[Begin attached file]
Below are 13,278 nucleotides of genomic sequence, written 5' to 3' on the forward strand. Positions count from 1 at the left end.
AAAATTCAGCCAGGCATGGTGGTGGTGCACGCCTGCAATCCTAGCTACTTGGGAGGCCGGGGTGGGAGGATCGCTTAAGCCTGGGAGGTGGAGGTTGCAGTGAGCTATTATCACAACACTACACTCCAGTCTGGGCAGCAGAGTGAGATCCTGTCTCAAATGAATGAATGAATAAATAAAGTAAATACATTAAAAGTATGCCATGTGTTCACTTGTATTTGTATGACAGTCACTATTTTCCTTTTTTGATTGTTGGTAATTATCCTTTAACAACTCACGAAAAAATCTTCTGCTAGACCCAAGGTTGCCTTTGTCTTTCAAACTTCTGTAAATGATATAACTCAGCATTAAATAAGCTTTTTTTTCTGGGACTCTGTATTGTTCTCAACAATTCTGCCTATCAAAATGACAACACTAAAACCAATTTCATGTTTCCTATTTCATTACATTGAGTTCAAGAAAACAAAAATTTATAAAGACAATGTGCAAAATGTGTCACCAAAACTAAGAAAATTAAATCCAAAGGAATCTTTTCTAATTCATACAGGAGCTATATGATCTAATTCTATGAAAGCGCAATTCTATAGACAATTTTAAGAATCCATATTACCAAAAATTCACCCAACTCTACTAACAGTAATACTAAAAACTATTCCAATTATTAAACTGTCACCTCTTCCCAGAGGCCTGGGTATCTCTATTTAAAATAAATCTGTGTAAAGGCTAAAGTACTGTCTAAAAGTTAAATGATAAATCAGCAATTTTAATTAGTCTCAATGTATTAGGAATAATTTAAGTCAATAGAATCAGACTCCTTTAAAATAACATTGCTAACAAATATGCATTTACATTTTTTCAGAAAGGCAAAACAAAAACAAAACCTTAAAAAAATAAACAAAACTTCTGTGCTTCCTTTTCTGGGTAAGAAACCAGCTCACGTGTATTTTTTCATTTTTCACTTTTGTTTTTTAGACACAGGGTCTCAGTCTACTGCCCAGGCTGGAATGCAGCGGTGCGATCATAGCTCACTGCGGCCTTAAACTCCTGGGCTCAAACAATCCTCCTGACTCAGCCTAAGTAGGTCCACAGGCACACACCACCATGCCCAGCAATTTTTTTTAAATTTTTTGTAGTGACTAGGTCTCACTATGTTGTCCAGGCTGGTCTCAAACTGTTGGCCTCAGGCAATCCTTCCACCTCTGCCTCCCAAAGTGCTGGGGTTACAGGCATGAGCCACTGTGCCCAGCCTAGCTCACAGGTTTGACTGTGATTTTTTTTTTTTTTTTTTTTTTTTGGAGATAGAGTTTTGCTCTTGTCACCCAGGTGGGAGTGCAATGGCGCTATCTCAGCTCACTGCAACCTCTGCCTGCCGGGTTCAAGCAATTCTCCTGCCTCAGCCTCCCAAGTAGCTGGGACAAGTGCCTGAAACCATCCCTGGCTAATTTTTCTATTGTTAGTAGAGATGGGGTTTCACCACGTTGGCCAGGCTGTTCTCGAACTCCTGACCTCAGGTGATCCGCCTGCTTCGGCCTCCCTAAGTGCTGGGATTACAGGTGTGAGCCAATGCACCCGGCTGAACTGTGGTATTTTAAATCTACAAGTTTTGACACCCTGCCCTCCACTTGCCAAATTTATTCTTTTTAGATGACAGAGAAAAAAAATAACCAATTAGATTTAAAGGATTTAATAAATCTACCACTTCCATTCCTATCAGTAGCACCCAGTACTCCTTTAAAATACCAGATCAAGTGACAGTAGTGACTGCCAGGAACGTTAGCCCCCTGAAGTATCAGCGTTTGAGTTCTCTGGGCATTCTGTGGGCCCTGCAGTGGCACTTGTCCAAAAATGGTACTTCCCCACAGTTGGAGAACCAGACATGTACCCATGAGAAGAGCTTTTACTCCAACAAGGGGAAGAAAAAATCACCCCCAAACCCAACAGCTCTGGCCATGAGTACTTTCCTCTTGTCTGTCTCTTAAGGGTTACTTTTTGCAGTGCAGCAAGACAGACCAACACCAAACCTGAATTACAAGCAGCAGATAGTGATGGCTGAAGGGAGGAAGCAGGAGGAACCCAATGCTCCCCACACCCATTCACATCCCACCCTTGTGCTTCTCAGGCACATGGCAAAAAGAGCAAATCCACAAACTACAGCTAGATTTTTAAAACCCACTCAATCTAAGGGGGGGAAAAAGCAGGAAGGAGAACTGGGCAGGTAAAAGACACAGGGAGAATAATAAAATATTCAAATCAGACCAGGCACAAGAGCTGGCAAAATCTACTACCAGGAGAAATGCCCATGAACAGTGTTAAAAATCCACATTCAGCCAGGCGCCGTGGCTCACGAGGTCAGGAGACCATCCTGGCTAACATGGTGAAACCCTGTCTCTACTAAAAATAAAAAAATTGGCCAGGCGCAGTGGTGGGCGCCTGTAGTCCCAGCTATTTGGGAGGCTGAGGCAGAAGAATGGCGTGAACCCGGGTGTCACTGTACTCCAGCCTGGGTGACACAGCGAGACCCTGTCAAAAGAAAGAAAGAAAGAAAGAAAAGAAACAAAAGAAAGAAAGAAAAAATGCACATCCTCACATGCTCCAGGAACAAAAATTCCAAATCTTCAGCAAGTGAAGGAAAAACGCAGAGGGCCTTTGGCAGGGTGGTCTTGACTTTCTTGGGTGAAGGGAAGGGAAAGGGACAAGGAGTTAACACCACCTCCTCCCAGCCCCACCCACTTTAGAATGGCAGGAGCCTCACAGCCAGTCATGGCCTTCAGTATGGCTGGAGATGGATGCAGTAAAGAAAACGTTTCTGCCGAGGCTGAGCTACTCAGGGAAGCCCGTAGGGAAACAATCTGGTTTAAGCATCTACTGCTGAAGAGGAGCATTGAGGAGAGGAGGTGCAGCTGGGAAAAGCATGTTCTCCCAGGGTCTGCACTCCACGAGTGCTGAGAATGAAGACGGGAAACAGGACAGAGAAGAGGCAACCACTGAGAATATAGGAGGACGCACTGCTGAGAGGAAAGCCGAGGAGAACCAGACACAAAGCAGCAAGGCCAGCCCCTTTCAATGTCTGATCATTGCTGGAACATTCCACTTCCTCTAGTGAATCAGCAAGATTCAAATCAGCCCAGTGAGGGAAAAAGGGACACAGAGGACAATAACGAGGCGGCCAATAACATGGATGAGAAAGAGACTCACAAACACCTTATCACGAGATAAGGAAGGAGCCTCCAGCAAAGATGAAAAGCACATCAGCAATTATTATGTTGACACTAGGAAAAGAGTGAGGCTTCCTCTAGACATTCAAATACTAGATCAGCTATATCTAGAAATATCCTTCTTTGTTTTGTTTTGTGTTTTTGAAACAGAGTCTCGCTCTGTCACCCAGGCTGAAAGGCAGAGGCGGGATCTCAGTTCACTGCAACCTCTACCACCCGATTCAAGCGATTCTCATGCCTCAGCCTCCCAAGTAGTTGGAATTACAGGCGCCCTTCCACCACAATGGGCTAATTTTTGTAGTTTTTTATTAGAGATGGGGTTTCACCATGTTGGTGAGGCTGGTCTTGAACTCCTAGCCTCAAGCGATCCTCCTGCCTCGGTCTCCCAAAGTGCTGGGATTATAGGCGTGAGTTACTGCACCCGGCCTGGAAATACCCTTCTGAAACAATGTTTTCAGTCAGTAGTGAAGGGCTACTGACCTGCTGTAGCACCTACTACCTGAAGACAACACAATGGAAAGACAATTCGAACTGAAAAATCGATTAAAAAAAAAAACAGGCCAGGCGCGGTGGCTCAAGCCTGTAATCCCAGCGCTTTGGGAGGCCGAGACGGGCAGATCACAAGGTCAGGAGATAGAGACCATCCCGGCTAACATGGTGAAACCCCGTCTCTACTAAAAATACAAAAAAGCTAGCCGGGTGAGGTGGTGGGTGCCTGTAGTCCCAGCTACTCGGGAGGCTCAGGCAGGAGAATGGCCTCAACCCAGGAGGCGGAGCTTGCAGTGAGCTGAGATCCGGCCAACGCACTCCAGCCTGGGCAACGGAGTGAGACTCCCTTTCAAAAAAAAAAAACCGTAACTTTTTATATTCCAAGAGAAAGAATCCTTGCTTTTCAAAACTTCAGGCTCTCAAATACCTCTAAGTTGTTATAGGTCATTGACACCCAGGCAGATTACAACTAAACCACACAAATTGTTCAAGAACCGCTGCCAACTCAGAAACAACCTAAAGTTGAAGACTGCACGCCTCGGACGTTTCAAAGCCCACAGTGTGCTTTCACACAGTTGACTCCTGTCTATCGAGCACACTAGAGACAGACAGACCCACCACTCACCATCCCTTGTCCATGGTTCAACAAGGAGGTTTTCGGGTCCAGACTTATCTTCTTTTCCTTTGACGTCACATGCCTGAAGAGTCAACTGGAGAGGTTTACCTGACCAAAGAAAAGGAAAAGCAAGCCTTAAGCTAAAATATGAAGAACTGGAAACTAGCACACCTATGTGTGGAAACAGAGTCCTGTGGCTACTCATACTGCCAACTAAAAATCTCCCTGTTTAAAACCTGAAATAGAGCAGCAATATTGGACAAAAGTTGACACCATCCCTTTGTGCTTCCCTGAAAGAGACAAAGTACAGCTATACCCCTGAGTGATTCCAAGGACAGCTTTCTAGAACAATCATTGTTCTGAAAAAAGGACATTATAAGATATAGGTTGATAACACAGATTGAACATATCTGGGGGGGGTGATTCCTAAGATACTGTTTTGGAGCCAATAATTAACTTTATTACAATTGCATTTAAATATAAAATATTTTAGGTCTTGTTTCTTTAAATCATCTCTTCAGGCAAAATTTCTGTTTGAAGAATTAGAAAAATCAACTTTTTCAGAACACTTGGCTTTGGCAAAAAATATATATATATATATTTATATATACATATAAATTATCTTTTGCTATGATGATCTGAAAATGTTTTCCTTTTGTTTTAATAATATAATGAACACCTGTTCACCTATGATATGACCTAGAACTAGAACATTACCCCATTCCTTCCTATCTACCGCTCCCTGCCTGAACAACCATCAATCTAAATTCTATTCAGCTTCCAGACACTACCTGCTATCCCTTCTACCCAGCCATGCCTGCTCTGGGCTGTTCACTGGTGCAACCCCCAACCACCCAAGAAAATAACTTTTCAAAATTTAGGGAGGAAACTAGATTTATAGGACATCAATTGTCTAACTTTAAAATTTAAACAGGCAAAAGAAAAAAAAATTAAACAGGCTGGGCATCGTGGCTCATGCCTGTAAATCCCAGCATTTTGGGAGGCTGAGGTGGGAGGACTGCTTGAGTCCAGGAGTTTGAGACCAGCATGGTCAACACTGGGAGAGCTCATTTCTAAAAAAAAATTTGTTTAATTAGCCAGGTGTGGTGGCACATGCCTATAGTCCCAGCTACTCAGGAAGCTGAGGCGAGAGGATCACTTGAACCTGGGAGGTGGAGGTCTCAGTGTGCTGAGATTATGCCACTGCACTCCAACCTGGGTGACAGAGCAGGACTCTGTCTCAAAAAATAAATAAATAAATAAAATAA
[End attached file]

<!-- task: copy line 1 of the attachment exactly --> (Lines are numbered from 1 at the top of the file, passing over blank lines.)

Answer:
Below are 13,278 nucleotides of genomic sequence, written 5' to 3' on the forward strand. Positions count from 1 at the left end.